Then I realized I was ranting, and probably not all that coherently or logically, and apologized. My volunteer is totally cool and said, “no, I get it, and I agree.”
Don’t get me wrong – if I had a raccoon or squirrel in my house I’d use a trap because animals like this in the house can cause damage. I have used these traps when an animal is loose in our building and can’t get out. But squirrels running through your yard? Opossums under the shed? Raccoons living in your neighborhood? Wildlife is all around us, and it can be argued that WE are living in THEIR backyard. We need to coexist. Are they REALLY bothering you, or are you just bored? Find something else to do. If you can’t, that’s sad.
Why is it wrong to trap and relocate, by the way? Well, in most cases it’s illegal. Secondly, it’s cruel. You could be separating a mother and babies, who will die of starvation, the cruelest death. The adult who you so ‘kindly’ relocate to the park could be chased out of others’ territories, again and again, till, exhausted, it dies of starvation or injuries. Sometimes people call me and argue that it’s a kindness to trap and relocate. I disagree. If you MUST get rid of animals in your yard, call a wildlife exterminator. Whatever promises they make, in many states they are required to euthanize trapped animals, even if they give you a story about relocating the animal. And in my mind, in some cases, euthanasia is preferred to a cruel relocation. After all, if I was the target animal, I’d rather have a quick painless death than a prolonged one of suffering and fear because someone ‘relocated’ me where I can’t survive.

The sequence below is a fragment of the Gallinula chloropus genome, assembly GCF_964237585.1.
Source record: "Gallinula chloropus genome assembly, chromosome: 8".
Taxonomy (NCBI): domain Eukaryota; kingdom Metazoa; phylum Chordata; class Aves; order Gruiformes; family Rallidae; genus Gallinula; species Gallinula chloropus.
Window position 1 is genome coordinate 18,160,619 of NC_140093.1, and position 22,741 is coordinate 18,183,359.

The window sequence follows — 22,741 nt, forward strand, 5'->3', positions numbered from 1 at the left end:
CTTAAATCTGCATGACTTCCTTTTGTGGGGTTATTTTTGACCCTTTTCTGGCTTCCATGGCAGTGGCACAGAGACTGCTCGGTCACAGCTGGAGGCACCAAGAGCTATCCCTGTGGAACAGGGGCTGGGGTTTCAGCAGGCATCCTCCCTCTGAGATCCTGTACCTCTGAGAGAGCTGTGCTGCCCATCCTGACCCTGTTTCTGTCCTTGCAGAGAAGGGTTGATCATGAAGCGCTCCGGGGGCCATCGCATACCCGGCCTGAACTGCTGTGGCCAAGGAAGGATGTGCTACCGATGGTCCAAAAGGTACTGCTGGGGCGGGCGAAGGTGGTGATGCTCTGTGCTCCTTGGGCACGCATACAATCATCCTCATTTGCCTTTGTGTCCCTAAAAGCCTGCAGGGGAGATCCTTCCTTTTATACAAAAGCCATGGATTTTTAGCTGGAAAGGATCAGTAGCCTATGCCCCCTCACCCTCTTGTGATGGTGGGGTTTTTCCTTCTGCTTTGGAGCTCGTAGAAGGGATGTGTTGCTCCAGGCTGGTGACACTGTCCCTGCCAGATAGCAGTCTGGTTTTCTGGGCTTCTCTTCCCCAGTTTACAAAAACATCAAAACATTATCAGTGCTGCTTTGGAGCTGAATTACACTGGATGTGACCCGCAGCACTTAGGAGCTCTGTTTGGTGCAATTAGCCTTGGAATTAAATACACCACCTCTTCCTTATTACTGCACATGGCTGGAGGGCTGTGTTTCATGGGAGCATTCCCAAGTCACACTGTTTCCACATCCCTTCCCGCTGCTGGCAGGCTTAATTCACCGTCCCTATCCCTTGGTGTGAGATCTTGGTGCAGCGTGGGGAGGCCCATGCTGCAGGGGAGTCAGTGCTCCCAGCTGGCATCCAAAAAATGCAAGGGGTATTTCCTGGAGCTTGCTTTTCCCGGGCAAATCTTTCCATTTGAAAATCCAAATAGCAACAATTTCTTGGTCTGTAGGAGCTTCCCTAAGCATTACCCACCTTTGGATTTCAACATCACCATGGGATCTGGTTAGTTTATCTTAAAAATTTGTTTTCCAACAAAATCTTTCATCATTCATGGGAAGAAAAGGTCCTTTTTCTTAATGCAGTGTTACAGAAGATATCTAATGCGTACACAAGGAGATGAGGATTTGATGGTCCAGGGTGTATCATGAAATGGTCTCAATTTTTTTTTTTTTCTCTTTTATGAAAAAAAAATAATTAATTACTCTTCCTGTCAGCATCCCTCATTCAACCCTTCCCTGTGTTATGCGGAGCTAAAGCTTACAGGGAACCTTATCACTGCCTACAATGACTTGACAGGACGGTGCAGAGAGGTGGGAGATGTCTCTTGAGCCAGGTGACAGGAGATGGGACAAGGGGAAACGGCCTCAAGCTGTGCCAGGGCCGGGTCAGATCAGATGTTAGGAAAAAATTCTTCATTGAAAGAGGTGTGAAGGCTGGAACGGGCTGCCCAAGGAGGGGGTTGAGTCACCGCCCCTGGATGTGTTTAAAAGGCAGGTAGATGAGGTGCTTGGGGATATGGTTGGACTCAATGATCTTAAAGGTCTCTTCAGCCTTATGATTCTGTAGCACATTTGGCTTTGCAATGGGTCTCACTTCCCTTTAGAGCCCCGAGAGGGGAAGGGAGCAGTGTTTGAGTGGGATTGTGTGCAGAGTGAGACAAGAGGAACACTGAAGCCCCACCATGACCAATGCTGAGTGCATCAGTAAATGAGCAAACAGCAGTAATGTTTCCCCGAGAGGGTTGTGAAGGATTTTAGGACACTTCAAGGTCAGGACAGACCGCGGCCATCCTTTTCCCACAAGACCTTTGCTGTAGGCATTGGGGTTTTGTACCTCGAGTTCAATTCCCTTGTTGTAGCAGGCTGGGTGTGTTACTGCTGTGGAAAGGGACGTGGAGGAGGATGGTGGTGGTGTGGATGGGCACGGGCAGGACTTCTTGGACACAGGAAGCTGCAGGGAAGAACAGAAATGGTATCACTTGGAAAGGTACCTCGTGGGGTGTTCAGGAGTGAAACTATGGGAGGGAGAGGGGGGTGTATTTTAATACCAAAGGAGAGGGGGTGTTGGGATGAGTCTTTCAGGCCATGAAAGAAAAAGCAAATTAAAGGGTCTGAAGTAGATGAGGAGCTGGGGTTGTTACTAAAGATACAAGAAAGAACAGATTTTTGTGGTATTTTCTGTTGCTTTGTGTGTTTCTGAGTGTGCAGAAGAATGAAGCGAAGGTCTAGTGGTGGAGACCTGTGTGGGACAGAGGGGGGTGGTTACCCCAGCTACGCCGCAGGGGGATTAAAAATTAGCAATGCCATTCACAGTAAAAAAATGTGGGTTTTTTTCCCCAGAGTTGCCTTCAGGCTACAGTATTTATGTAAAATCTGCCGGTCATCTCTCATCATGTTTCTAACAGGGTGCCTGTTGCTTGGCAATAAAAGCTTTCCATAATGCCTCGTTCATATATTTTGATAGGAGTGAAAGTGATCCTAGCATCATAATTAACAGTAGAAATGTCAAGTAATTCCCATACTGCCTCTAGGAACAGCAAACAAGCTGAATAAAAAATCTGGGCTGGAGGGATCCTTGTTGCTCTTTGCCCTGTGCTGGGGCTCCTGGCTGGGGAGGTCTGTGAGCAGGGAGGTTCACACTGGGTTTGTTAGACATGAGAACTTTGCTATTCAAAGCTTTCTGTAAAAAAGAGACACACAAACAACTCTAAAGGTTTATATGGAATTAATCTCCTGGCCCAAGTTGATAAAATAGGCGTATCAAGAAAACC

Unless they are legitimately destroying your property – try to coexist. Just seeing a wild animal is not a cause to call the authorities (like the guy who called the police because a Red Tailed Hawk rested on his deck for a few minutes, then got patched through to me because the police didn’t know what to say to him.) And if they ARE destroying property, perhaps some simple modifications are all that are needed to keep damage at bay. (Raccoons in your trash? Secure it with bungie cords and cinder blocks). Remember, whatever you believe in, god, evolution, both or neither – these animals are meant to be here with us. And usually, they get the short end of the stick.
As for this opossum, her mouth was terribly swollen for a few days, despite anti-inflammatory painkillers. Within a few days she was able to eat on her own, crucial for producing milk to feed her babies.
Why is one opossum important in the world? Not for me to decide. Why should you get rid of one who is doing no harm? Not for you to decide.